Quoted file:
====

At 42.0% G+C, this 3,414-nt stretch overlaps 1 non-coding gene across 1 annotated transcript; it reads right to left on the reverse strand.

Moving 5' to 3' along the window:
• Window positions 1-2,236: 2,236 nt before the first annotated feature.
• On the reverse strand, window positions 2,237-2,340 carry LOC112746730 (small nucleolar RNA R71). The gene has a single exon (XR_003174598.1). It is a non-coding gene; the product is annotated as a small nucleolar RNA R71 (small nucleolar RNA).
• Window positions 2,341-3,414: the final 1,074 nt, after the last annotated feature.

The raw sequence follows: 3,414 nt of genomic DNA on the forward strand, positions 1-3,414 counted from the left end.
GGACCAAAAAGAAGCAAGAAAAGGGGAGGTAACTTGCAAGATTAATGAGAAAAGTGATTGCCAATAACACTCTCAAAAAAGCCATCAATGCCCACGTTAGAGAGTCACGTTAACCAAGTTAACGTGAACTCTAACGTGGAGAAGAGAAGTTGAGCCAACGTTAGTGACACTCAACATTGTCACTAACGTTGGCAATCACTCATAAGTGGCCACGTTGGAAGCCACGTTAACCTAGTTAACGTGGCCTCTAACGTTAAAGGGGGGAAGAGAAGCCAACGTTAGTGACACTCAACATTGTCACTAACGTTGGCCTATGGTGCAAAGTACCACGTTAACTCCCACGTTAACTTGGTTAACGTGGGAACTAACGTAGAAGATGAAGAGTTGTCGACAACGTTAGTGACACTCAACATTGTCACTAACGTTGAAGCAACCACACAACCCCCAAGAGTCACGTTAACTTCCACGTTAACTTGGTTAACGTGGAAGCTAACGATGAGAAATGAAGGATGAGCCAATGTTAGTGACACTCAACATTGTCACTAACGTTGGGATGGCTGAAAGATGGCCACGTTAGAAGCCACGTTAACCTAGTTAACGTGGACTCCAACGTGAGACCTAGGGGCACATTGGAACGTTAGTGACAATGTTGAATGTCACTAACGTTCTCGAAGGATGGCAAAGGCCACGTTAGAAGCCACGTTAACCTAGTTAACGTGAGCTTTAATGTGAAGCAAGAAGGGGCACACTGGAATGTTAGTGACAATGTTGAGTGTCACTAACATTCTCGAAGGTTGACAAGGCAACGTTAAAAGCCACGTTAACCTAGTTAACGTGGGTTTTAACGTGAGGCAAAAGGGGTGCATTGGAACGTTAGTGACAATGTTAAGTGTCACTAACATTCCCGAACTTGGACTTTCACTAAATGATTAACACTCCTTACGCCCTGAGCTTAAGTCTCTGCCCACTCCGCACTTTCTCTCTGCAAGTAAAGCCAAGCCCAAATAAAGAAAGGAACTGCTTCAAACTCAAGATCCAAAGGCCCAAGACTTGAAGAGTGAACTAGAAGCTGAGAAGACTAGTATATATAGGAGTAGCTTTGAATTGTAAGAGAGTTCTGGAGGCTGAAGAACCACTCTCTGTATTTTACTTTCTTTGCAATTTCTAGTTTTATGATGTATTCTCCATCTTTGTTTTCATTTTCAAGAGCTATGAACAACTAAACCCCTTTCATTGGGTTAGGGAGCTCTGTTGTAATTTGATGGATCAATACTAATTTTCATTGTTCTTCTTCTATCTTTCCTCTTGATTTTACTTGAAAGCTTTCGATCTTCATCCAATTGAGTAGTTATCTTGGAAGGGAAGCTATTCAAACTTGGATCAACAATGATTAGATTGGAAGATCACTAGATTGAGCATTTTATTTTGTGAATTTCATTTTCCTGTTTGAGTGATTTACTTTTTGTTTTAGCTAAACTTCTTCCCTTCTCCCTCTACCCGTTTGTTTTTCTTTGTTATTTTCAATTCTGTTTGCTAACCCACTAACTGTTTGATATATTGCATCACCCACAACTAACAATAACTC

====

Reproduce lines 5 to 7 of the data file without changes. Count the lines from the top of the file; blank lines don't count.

• Window positions 2,341-3,414: the final 1,074 nt, after the last annotated feature.

The raw sequence follows: 3,414 nt of genomic DNA on the forward strand, positions 1-3,414 counted from the left end.
GGACCAAAAAGAAGCAAGAAAAGGGGAGGTAACTTGCAAGATTAATGAGAAAAGTGATTGCCAATAACACTCTCAAAAAAGCCATCAATGCCCACGTTAGAGAGTCACGTTAACCAAGTTAACGTGAACTCTAACGTGGAGAAGAGAAGTTGAGCCAACGTTAGTGACACTCAACATTGTCACTAACGTTGGCAATCACTCATAAGTGGCCACGTTGGAAGCCACGTTAACCTAGTTAACGTGGCCTCTAACGTTAAAGGGGGGAAGAGAAGCCAACGTTAGTGACACTCAACATTGTCACTAACGTTGGCCTATGGTGCAAAGTACCACGTTAACTCCCACGTTAACTTGGTTAACGTGGGAACTAACGTAGAAGATGAAGAGTTGTCGACAACGTTAGTGACACTCAACATTGTCACTAACGTTGAAGCAACCACACAACCCCCAAGAGTCACGTTAACTTCCACGTTAACTTGGTTAACGTGGAAGCTAACGATGAGAAATGAAGGATGAGCCAATGTTAGTGACACTCAACATTGTCACTAACGTTGGGATGGCTGAAAGATGGCCACGTTAGAAGCCACGTTAACCTAGTTAACGTGGACTCCAACGTGAGACCTAGGGGCACATTGGAACGTTAGTGACAATGTTGAATGTCACTAACGTTCTCGAAGGATGGCAAAGGCCACGTTAGAAGCCACGTTAACCTAGTTAACGTGAGCTTTAATGTGAAGCAAGAAGGGGCACACTGGAATGTTAGTGACAATGTTGAGTGTCACTAACATTCTCGAAGGTTGACAAGGCAACGTTAAAAGCCACGTTAACCTAGTTAACGTGGGTTTTAACGTGAGGCAAAAGGGGTGCATTGGAACGTTAGTGACAATGTTAAGTGTCACTAACATTCCCGAACTTGGACTTTCACTAAATGATTAACACTCCTTACGCCCTGAGCTTAAGTCTCTGCCCACTCCGCACTTTCTCTCTGCAAGTAAAGCCAAGCCCAAATAAAGAAAGGAACTGCTTCAAACTCAAGATCCAAAGGCCCAAGACTTGAAGAGTGAACTAGAAGCTGAGAAGACTAGTATATATAGGAGTAGCTTTGAATTGTAAGAGAGTTCTGGAGGCTGAAGAACCACTCTCTGTATTTTACTTTCTTTGCAATTTCTAGTTTTATGATGTATTCTCCATCTTTGTTTTCATTTTCAAGAGCTATGAACAACTAAACCCCTTTCATTGGGTTAGGGAGCTCTGTTGTAATTTGATGGATCAATACTAATTTTCATTGTTCTTCTTCTATCTTTCCTCTTGATTTTACTTGAAAGCTTTCGATCTTCATCCAATTGAGTAGTTATCTTGGAAGGGAAGCTATTCAAACTTGGATCAACAATGATTAGATTGGAAGATCACTAGATTGAGCATTTTATTTTGTGAATTTCATTTTCCTGTTTGAGTGATTTACTTTTTGTTTTAGCTAAACTTCTTCCCTTCTCCCTCTACCCGTTTGTTTTTCTTTGTTATTTTCAATTCTGTTTGCTAACCCACTAACTGTTTGATATATTGCATCACCCACAACTAACAATAACTC